Spectral ratio discrimination studies carried out on events located in the western United States and Soviet Union (S.U.) illustrate that pronounced differences in radiated explosion-source spectra relative to nearby earthquakes exist between the two regions. Nevada Test Site (NTS) explosions are characterized by the existence of more low-frequency and/or less high-frequency energy (greater low-to high-frequency spectral ratios) than western U.S. earthquakes. The opposite pattern is observed in the S.U. with nuclear explosions appearing to have more high-frequency (and/or less low-frequency) energy than earthquakes. These observations may be caused by at least two principal effects that are probably acting in parallel: (1) variations in depth-dependent effects of attenuation acting between the shallow explosions and deeper earthquakes and (2) differences in the dynamic response of the near-source geology to the passing explosion shock wave. Anelastic synthetic seismogram calculations illustrate that depth-dependent attenuation effects may explain the spectral observations. However, a number of observations using near- and far-field data from NTS explosions suggest that near-source effects are the dominant factor. A quasi-empirical explosion source model is proposed that simultaneously fits the spectral ratio data from both the U.S. and S.U. relative to earthquakes in each of the respective regions. Additionally, the model fits the trends of the spectral ratios observed as a function of magnitude. The key to the model is the shape of the pressure time history acting at the elastic radius. For explosions detonated in weak, porous rock, the radiated shock wave divides into a two-wave system consisting of an elastic precursor followed by a plastic wave. The generation of this two-wave system introduces a rise time into the pressure time history. In the frequency domain a second corner frequency is established in a third-order model (with an ?-3 high-frequency decay) whose value is inversely proportional to the time separation of the two waves. In higher-strength, saturated rocks (or for overburied explosions) the effective rise time is short, and a second-order model is appropriate (with an ?-2 high-frequency decay). The second-order model provides a good fit to the S.U. data. In contrast, a hybrid model is required to fit the NTS data with an ?-3 high-frequency decay for shallow explosions detonated in unsaturated tuff that evolves to an ?-2 decay as depth of burials reach higher-strength, saturated rocks below the water table.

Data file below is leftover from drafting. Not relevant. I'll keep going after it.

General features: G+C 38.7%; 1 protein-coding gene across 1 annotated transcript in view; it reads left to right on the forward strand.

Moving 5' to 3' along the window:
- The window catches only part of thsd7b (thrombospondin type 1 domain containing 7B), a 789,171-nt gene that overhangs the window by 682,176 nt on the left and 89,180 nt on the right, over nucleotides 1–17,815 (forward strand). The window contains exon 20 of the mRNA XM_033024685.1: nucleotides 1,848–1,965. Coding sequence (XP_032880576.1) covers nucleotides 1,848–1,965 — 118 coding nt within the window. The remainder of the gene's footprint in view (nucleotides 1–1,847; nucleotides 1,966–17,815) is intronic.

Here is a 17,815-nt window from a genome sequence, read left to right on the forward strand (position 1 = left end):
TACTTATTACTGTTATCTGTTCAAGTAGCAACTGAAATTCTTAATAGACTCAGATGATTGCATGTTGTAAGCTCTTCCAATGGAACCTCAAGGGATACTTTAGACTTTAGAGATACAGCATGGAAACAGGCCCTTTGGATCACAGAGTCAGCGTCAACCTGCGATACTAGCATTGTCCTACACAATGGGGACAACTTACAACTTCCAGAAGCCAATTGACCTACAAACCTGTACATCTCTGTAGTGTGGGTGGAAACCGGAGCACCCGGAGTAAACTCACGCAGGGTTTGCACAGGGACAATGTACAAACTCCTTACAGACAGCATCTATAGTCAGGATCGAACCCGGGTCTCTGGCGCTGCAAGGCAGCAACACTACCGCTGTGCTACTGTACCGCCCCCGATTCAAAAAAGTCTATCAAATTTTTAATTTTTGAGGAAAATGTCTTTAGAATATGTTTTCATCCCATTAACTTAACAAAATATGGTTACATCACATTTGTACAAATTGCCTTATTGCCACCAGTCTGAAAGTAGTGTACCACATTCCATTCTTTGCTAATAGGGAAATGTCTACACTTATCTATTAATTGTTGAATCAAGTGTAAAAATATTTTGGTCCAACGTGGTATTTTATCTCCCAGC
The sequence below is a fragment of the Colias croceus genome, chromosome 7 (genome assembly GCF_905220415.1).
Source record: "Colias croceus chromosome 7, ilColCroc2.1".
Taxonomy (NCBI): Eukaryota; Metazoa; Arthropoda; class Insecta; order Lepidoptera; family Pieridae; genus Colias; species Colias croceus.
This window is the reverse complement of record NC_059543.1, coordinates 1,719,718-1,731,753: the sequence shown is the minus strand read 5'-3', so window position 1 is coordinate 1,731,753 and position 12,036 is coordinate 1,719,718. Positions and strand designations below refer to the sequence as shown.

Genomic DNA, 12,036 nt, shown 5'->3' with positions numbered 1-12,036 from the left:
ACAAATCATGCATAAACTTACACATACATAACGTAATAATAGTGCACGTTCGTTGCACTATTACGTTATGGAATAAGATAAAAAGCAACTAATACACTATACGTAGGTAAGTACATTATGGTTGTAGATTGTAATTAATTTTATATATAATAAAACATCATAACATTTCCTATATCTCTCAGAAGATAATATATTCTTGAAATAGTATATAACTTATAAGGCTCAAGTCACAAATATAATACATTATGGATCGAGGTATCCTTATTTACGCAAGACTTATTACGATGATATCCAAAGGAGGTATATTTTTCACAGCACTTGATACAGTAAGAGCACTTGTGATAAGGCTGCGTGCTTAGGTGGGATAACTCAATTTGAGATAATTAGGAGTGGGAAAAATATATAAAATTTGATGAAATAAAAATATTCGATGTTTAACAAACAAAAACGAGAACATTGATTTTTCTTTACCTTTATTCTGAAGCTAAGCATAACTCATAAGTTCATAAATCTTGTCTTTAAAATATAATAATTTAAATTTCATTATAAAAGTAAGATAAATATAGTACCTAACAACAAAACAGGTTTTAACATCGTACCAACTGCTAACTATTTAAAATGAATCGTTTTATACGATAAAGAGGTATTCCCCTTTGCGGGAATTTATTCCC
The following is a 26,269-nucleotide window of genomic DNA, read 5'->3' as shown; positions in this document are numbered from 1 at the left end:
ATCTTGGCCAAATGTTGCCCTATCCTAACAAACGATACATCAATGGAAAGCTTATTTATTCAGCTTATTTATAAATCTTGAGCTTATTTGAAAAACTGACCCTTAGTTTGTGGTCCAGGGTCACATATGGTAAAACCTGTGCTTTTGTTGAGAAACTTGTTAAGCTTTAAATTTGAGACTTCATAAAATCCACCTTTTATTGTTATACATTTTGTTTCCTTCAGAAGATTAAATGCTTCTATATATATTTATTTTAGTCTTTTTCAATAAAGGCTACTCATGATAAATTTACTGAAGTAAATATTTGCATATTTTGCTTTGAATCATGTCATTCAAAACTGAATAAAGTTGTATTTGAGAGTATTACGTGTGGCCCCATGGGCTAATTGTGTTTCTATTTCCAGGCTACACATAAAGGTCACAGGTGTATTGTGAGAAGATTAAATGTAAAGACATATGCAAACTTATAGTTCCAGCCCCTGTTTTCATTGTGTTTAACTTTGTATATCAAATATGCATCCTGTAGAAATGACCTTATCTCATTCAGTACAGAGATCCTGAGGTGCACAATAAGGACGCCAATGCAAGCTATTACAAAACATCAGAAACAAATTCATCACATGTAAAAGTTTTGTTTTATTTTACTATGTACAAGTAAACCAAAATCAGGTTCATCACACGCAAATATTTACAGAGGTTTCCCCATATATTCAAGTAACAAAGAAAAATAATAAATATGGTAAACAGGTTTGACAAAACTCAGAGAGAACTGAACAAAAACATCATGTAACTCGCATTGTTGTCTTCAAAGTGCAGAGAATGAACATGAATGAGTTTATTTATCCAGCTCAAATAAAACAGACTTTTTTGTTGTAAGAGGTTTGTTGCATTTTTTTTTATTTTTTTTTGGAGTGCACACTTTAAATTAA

Taylor, Steven R.; Denny, Marvin D.

1991-04-01

476

Thermal initiation of high explosives by electron beam heating  

Microsoft Academic Search

A 40-MeV electron beam has been used to uniformly heat confined samples of high explosives until explosion occurs. From observations of temperature vs time, values were obtained for the thermal initiation thresholds (deposited energy per gram until explosion) and explosion temperatures. These are good indicators of thermal explosion sensitivity. In many cases, the specific heat or the latent heat of

A. Stolovy; A. I. Namenson; J. B. Aviles Jr; E. C. Jones Jr; J. M. Kidd

1987-01-01

477

Explosive percolation transitions in Euclidean space  

NASA Astrophysics Data System (ADS)

Since the explosive percolation transition was discovered in a random graph model in the Achlioptas process, whether the explosive percolation transition is indeed discontinuous or continuous has been controversial. Even though extensive studies have been focused on the mean-field behavior of the type of the explosive percolation transition, only a few studies are carried out in Euclidean space, Here, we show that depending on a parameter we introduce, the explosive percolation transition can be either discontinuous or continuous transition in Euclidean space, and is reduced to be continuous in the mean-field limit, which can be shown using an analytic approach.

Sul Cho, Young; Hwang, Sungmin; Jrgen Herrmann, Hans; Kahng, Byungnam

2013-03-01

478

Shock Initiation of Damaged Explosives  

SciTech Connect